“It’s a sleeping giant, and a wake-up call for everybody to act quickly on stabilizing the area and reducing risk in the future,” cautions Chief. “There are thousands of abandoned mines in the region and the risk of a spill like this is really high.”

In 2016, about one year after the Gold King Mine disaster, the EPA added the Bonita Peak Mining District as a Superfund site. The district is made up of 48 mining-related sites including Gold King.

Although the EPA has declared Superfund cleanups a priority the Gold King Mine cleanup remains lingering in the study stages. Meanwhile, the legal fight for fair compensation for the Navajo Nation continues. A ruling in the United States District Court for the District of New Mexico against Environmental Restoration, LLC. (the contract company that excavated the mine and caused the spill) upheld the Nation’s claims of negligence and also upheld their right to seek punitive damages. All of which harkens back to the importance of Chief’s meaningful engagement with Indigenous knowledge in her research. The issue in seeking damages for the Navajo is keeping accurate records and receipts, which may not fully reflect their losses in terms of the cultural importance of the river and surrounding lands.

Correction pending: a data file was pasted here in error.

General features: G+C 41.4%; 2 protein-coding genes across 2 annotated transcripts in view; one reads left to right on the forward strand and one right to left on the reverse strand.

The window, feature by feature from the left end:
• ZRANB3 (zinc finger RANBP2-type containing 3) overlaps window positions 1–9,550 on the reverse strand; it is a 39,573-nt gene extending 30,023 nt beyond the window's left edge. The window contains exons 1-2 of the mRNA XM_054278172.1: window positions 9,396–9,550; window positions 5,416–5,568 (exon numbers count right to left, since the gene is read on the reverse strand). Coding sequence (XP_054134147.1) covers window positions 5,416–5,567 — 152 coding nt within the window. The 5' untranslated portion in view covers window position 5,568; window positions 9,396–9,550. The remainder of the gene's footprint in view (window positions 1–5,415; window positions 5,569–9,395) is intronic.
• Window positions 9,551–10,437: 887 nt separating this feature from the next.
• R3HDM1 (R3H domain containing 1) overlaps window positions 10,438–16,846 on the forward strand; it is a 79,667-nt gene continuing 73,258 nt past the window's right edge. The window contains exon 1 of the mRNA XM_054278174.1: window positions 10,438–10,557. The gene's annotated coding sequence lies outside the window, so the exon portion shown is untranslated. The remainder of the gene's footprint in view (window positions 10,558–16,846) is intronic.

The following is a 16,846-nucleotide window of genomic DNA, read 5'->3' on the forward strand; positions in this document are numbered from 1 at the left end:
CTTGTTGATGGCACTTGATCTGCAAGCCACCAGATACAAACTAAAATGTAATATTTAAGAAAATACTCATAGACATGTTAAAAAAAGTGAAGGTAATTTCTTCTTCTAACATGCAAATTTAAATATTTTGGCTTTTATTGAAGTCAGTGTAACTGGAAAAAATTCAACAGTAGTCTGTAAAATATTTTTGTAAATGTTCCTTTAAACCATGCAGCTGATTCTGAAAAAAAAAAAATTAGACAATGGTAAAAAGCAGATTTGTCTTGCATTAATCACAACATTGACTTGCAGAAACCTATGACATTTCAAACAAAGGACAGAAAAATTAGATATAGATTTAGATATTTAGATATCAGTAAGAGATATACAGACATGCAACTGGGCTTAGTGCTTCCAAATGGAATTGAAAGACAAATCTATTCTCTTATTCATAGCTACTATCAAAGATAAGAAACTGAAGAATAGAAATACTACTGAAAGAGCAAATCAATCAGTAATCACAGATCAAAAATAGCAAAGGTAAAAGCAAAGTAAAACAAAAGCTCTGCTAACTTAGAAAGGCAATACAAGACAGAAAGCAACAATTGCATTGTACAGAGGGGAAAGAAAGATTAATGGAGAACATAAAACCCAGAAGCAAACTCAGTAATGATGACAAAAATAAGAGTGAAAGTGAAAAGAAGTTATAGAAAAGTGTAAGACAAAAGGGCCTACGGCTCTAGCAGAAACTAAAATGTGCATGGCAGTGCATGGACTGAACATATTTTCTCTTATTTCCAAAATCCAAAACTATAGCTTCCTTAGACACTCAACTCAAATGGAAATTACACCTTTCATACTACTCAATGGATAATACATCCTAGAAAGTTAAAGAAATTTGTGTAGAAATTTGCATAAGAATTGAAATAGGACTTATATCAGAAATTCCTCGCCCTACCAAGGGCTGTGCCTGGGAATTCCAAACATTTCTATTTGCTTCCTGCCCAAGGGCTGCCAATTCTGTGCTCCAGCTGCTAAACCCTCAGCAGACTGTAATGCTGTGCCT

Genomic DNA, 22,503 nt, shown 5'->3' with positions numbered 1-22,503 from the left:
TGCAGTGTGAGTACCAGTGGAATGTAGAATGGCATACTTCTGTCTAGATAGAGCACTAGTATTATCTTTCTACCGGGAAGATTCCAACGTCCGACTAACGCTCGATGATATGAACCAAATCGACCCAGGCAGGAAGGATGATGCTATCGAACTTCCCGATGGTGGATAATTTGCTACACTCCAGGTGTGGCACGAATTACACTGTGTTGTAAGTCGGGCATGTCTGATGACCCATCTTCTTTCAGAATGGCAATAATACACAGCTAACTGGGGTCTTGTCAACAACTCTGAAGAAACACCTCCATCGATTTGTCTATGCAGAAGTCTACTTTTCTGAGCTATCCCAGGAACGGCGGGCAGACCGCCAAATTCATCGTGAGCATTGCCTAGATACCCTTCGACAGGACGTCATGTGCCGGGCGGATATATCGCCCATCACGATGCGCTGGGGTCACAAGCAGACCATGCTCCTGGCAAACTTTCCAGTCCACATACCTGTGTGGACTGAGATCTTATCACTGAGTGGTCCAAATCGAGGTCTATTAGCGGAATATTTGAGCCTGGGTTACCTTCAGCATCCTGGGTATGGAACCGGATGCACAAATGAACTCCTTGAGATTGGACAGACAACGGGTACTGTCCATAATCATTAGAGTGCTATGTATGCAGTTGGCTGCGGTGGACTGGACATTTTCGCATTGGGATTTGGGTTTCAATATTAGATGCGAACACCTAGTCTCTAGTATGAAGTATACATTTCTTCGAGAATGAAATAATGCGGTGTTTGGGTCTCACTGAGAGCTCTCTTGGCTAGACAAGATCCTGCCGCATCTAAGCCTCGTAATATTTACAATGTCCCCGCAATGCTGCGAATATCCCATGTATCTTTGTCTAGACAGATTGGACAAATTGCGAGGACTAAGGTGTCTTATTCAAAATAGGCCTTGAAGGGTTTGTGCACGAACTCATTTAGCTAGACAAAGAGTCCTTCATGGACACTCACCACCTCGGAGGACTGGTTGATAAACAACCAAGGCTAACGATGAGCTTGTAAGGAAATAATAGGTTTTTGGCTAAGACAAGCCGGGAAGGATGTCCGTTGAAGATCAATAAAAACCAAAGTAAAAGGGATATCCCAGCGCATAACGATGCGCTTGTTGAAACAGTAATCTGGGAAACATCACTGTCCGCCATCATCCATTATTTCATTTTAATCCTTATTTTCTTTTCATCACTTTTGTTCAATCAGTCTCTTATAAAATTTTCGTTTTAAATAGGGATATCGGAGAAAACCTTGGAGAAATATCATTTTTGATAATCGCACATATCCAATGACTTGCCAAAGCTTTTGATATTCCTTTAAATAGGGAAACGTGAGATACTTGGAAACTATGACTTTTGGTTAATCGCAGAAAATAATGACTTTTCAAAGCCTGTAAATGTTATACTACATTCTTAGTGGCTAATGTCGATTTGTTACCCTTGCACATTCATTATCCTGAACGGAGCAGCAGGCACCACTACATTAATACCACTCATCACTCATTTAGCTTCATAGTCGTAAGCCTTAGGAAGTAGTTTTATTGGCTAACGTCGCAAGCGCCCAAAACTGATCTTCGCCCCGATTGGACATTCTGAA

Chief’s next project supported by a million dollar grant through the National Science Foundation (NSF) Research Traineeship program is to develop a new training program at the University of Arizona. The program, which is currently accepting applications for graduate students, will include learning the fundamentals of energy and water efficiency and a project-based class working with Indigenous communities. The emphasis is on interdisciplinary thinking to encourage “a holistic view of problem solving that is needed to bring water to Native American communities,” says Chief.